I liked this when I came across it “Thinking is a kind of making, and making is a kind of thinking" says Jessie Shefrin former Provost of The Rhode Island School of Design and past Dean of Graduate Studies of The Rhode Island School of Design.

I like this too, alot 'design thinking ... is the expression of communication – the form itself...' that is the response I got when I asked John Maeda, at a talk at MIT this year what design thinking is -- Is it the form, is it the way it is presented .. and how does it impact international affairs? His response has got me mulling on innovation economics – and a very 21st century focus. The innovation economics idea was introduced to me by Professor William Fisher of Harvard Law School, Wilmer Hale Professor of Intellectual Property. And so Professor Fisher I take the liberty to propel this idea to designing innovation economics in the 21st century. So here I am positing Creator Spaces as innovation economics in action. And yes, Prof Fisher, Intellectual Property is important and as you say, only and only if it creatively engages with culture. So I take the creative engaging with the culture of a people, the culture of counties ... to a culture of creation. So, I am building and creating and designing too. Is this Ronald Dworkin`s chain novel theory playing itself out – a step by step building of things.

In particular I focus on Creator and Maker spaces which I call Creator Spaces. It is a movement rapidly gaining traction – and pioneering new pedagogies – tinkering, creator and playful learning pedagogies. No doubt this is influencing and will continue to improve a whole new wave – tinkering, playful learning and learning through play and exploration heralding novel creations as well as iterations in the new edu- tech era.

This is innovation economics birthed. A world of tinkering, software and hardware creation including an immersive engagement with technology and with materials –that is what empowers us to be courageous and creative. To make, to create – the art of playful learning and innovator spirit is boldly borne.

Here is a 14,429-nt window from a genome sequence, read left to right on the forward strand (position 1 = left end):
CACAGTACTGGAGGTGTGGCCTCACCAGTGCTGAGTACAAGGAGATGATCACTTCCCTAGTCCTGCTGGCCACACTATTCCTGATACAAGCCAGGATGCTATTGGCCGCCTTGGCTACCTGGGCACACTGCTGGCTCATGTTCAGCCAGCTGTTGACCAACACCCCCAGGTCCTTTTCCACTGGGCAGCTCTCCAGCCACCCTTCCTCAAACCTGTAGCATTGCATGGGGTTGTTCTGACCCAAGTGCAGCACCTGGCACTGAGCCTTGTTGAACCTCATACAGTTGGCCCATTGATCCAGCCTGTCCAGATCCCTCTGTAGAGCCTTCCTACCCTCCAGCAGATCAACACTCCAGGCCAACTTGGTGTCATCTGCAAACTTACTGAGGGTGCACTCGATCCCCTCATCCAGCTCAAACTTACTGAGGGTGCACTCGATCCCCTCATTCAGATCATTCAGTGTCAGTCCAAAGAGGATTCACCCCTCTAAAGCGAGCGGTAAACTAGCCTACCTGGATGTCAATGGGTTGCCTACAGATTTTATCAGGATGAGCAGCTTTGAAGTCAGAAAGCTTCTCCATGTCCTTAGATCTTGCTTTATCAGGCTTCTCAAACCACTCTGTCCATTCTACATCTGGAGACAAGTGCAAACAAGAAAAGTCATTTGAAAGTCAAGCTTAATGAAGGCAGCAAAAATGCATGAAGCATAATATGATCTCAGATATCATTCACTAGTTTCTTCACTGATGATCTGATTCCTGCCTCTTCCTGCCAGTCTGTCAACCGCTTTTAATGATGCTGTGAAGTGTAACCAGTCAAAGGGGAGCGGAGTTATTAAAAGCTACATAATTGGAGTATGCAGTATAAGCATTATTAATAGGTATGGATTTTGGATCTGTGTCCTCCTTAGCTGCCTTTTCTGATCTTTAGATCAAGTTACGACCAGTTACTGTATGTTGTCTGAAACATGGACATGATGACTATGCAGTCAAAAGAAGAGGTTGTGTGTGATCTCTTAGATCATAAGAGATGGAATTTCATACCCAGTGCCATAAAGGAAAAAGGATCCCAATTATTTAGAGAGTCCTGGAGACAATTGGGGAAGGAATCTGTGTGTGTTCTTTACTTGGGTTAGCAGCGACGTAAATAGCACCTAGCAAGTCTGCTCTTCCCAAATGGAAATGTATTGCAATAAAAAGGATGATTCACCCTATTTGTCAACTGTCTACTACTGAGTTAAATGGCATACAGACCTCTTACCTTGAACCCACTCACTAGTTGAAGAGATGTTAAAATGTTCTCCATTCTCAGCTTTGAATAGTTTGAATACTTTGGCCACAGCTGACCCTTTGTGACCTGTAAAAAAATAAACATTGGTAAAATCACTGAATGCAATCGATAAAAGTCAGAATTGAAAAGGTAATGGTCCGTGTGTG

In seeing what we create – both online with immersive engaging of technology to building with our minds and hands to creating with materials to embracing the realm of possibilities and yes frameworks ( the lawyer in me screams legal frameworks as much computational thinking calls for system frameworks ). That is the power of Creator Space. They energise, motivate, uplift and propel growth in ones own sense of self, in creativity, in making, in building, in designing and cognition and critical thinking. And this is why it makes sense – it is innovation economics in both the digital and physical – a new form of a connected world – a world of immersive technology made simple – a world of creative making and a world of design and designing new things – software, new hardware, new things and while the search for new hardware forms and hardware materials is increasingly opening up new possibilities in materials.... Creator Spaces are about working with what is available as well making new from afresh and in that process new forms are birthed – New software creation is Creator Space and open source learning and remixing also lend impetus to this. See what amazing creations Scratch, an open source computer programme inspiring community learning and inspiring kids to create stories, animations and games - initiated at the MIT Media Lab Lifelong Kindergarden Group - is doing for kids globally here

Designing Creator Spaces is about inspiring people to take charge of their minds and ideas. I marvelled at watching the excitement and agility of the kids at MIT `s Scratch Day this May. Boundless enthusiasm and fun creations – and such confidence.

A new creator pedagogy in the making – yes – but maybe not so new in Africa and emerging economies where creator crafts and tinkering necessities were birthed. It is this staple that will take the shift to tinkering and artful play in emerging economies to levels unparalleled and a boon for innovation economics. Now that is design thinking innovation economics.  Creator Spaces is innovation economics. And yes, Intellectual Property matters.

Ayesha Dawood is a lawyer, writer and artist and educator. She is a Harvard and South African educated lawyer (@ConsultAyesha) She has an LL.M from Harvard Law School and is a recent Fellow of the Weatherhead Centre for International Affairs, Harvard University.